1. Presented by :
Faisal Noor Ahmad
PG 1st year
Under the Guidance of :
Dr. Ravishankar T.L
Dr. Amit Tirth
Dr. Vaibhav Tandon
Dr. Smita Chandra
Calcium is very essential for many activities in the body such as-
• Neuronal activity
• Skeletal muscle activity
• Cardiac activity
• Smooth muscle activity
• Secretory activity of glands
• Coagulation of blood
3. Normal Range : 9- 11 mg%
• Daily Requirement
• Adults : 500 mg/day
• Children: 1200 mg/day
• Pregnancy and Lactation: 1500 mg/day
• 99% of calcium is present in bone and rest in plasma.
Types of Calcium :
1. Calcium in plasma
2. Calcium in bone
4. 1. Calcium in Plasma
Calcium is present in three forms in Plasma:
• Ionized or diffusible calcium
• Non ionized or non-diffusible calcium
• Calcium bound to albumin
5. IONISED CALCIUM
• Found freely in plasma
• Forms about 50% of plasma calcium
• Essential for vital functions like
a. Neuronal activity
b. Muscle contraction
c. Cardiac activity
d. Secretions in gland
e. Blood coagulations
6. Non Ionized Form
• 8-10% of plasma calcium
• For e.g. Calcium Bicarbonate
•CALCIUM BOUND TO ALBUMIN
• About 40-42% of calcium is bound with plasma protein
7. 2. CALCIUM IN BONES
Calcium in bones is of two types-
• Small quantity of readily exchangeable activity
• Large quantity of stable calcium
The exchangeable calcium is the one that is removed from the bones.
Helps to maintain the plasma calcium level
The stable calcium is the one ,which is constantly removed and
deposited in the bones
Helps in bone remodeling
9. Regulation of Blood Calcium Level
• Absorbed from GI tract into blood and distributed to various parts of
• Depending upon the blood level , the calcium is either deposited in
the bone or removed from the bone.
• All these processes are finely regulated mainly by three hormones
II. 1,25 dihydroxycholecalciferol
10. I. PARATHORMONE
• Protein hormone
• Secreted by Parathyroid gland
• Increases the blood calcium level by mobilizing calcium from
II. 1,25 DIHYDROXYCHOLECALCIFEROL
• Steroid hormone
• Synthesized from vitamin D
• Increases blood calcium level by increasing the calcium absorption
from small intestine
11. III. CALCITONIN
• Calcitonin is secreted by parafollicular cells of thyroid gland.
• Thyroid gland is a calcium-lowering hormone.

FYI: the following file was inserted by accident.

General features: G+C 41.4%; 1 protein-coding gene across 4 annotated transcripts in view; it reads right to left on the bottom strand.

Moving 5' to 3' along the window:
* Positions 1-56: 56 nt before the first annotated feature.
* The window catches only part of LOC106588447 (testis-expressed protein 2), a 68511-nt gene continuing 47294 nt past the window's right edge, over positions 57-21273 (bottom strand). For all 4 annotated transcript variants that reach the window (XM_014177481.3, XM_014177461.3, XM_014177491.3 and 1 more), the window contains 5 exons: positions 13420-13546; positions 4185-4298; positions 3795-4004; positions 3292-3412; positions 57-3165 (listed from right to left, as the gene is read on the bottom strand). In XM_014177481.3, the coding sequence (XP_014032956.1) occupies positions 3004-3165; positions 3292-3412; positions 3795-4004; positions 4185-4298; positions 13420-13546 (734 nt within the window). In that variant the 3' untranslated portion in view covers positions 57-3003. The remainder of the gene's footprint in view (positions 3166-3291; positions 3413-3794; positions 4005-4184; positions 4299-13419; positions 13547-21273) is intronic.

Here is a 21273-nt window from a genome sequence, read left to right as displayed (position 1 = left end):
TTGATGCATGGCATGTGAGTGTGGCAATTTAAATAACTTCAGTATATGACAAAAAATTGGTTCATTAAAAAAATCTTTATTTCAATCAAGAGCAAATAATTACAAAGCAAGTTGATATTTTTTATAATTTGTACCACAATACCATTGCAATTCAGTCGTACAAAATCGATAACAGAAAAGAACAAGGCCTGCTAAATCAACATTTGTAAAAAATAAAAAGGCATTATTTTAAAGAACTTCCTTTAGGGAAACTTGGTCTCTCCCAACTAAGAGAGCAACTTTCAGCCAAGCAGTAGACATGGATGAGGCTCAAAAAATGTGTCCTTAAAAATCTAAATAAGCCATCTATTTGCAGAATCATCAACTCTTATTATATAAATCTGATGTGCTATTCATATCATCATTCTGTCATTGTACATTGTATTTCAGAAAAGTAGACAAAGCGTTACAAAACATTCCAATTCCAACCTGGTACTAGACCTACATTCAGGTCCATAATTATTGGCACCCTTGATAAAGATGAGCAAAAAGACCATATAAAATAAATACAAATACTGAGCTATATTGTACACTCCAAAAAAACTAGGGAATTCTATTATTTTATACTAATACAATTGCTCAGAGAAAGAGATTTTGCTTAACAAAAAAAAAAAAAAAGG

• It reduces the blood calcium level mainly by decreasing bone
12. Action of Calcitonin-
• Calcitonin facilitates deposition of calcium on bones(osteoblastic activity)
• Also suppresses the activity of osteoclasts which are responsible for
resorption of calcium from bones.
• Inhibits the development of new osteoclasts in bones
• Calcitonin increases the excretion of calcium through urine ,by inhibiting
the reabsorption of calcium from the renal tubules
• Prevents the absorption of calcium from intestine into blood
14. ACTIONS OF PARATHORMONE
• Maintains the blood calcium level by acting on
• Parathyroid hormone increases :
Resorption of calcium from the bones
Reabsorption of calcium from renal tubules
Absorption of calcium from GI tract
15. On Bone
• PTH is responsible for the resorption of calcium from bones by
stimulating both osteoblasts and osteoclasts of the bone.
• Resorption of calcium from bone occurs in two phases :
a. Rapid phase
b. Slow phase
a) RAPID PHASE
Occurs within minutes after the release of PTH from parathyroid
After reaching the bone ,PTH gets attached with the receptors on the
cell membrane of osteoblasts and osteocytes.
16. • The hormone- receptor complex increases the permeability of the
membrane of these cells for calcium ions.
• Increases the calcium pump mechanism allowing calcium ions to
move from these cells into the plasma.
b) SLOW PHASE:
Slow phase of calcium resorption from bone is by activation of
When osteoclasts are activated by PTH ,some proteolytic enzymes are
released from the lysosomes of these cells.
Apart from the proteolytic enzymes ,several acids such as citric acid
and lactic acid are also released
17. • All these substances digest or dissolve the organic matrix of the bone,
releasing the calcium ions. calcium ions slowly move into the
plasma. Thus, PTH releases calcium from bones by activating
18. On kidneys
• PTH increases the reabsorption of calcium from the renal tubule
along with magnesium ions and hydrogen ions.
• Calcium is reabsorbed from DCT and PCD.
• PTH also increases the formation of 1,25- dihydroxycholecalciferol